nyc's woolworth building
Once again we ventured downtown in New York City on another random tour, this time to the wonderful Woolworth Building I have so desperately been wanting to visit. We weren't dissapointed. The foyer was nothing but mesmerizing and your eyes are instantly lost in the details. Frank Woolworth commissioned architect Cass Gilbert to construct his company's new headquaters in 1910. We were treated to be shown around by the architect's grand-daugher Helen Post Curry who manages the tours,
The building was originally planned to be 20 stories, but when completed in 1913 it towered a whopping 60 stories making it the tallest building in the world, and held that position for 17 years. The detail in its construction is incredible, from the neo-gothic exterior with hand painted terra-cotta detailing, to the ornately tiled byzantine domes and carvings that never seem to end. It quickly earned itself the nickname, the 'Cathedral of Commerce'. All throughout the foyer there are little man caricature that represent the important persons that were involved in the construction, both Woolworth and Gilbert are included in the images below. The interiors of the floors above have been modernized over the years and soon to offer the most expensive condos in Manhattan ($110 million USD).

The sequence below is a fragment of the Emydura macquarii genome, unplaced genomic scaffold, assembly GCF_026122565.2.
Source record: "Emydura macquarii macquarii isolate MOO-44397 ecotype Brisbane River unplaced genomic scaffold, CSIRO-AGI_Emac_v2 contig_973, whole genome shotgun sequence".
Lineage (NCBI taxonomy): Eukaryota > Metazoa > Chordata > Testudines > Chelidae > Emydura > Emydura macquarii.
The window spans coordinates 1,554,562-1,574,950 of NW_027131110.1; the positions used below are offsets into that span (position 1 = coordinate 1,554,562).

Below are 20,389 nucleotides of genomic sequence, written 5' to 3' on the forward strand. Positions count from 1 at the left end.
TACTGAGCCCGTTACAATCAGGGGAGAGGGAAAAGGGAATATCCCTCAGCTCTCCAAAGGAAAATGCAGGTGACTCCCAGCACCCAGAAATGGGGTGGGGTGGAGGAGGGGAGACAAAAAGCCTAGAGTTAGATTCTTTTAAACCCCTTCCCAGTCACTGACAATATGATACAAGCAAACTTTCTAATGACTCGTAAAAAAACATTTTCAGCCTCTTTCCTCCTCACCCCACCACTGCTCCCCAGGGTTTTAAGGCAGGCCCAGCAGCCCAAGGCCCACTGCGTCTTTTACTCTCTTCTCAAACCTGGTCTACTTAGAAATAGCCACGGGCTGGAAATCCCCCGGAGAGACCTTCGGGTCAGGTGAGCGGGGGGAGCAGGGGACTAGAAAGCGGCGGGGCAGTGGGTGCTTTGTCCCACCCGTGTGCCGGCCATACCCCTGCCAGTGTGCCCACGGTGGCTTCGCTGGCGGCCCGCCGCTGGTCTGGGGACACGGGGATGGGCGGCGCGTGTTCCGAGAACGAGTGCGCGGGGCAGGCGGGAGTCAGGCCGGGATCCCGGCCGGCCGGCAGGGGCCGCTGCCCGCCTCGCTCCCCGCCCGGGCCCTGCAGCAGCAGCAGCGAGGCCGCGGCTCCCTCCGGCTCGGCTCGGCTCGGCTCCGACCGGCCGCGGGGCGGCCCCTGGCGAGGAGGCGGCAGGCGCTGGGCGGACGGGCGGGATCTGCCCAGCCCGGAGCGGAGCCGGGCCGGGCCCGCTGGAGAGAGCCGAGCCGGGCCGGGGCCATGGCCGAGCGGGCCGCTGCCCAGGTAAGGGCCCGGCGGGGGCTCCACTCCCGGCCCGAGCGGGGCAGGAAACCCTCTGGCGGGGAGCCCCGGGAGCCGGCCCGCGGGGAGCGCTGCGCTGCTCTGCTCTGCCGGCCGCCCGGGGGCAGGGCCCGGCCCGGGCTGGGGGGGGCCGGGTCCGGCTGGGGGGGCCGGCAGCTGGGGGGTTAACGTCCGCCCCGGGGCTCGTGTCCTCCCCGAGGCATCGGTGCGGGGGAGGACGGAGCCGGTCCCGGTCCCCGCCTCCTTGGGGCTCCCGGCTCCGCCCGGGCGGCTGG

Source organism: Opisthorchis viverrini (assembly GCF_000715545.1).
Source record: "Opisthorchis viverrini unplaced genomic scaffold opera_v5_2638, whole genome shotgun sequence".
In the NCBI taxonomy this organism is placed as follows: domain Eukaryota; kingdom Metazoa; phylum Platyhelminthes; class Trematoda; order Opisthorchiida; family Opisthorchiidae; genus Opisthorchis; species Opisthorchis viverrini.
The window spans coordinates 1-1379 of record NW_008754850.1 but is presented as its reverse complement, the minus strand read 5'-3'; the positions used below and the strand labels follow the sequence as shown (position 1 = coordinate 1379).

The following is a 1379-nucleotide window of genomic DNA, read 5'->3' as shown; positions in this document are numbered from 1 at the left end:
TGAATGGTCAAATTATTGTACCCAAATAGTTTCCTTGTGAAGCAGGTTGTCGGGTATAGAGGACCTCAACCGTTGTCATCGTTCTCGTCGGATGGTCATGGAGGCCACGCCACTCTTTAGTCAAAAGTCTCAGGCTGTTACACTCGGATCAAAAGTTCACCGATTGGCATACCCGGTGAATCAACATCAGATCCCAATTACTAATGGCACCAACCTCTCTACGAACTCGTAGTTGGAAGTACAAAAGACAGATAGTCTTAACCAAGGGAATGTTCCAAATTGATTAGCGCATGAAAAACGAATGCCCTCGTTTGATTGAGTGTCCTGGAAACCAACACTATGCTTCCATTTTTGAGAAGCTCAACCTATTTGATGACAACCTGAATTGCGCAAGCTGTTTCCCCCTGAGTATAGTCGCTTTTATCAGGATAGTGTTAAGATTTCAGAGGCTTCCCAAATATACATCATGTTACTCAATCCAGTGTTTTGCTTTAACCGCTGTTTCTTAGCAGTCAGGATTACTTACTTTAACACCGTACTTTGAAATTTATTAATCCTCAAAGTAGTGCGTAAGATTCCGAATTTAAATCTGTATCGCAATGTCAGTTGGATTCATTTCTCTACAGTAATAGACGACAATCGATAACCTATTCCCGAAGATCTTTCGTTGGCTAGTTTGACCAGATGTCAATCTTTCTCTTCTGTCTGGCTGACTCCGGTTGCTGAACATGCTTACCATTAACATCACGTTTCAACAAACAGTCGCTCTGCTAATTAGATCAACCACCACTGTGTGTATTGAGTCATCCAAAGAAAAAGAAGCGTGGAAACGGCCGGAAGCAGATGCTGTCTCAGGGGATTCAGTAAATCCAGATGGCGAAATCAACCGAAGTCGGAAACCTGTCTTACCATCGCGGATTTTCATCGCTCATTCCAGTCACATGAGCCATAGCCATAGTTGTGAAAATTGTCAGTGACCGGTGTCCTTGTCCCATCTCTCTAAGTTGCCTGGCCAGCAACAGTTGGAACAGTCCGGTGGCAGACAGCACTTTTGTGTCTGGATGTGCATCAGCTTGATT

There used to be a subway station below with a direct entry into the building via the golden staircase, which has since closed as it the structures could not cater to the new longer trains and also that it was located too close to City Hall and posed a security threat. Although the Irving National Exchange Bank headquarters was originally established on the second mezzanine floor, Woolworth embarked upon another company strategy and building his own vault with safety boxes customers could rent, now a days the builder’s store building construction parts in the never ending isles of little boxes.
Woolworth won admiration with so many achievements met with this building, but most importantly of all - no one was killed in the short three years it took to build - quite an achievement in itself. The building is off limits to random visitors, however you can book a tour here: Woolworth Tours.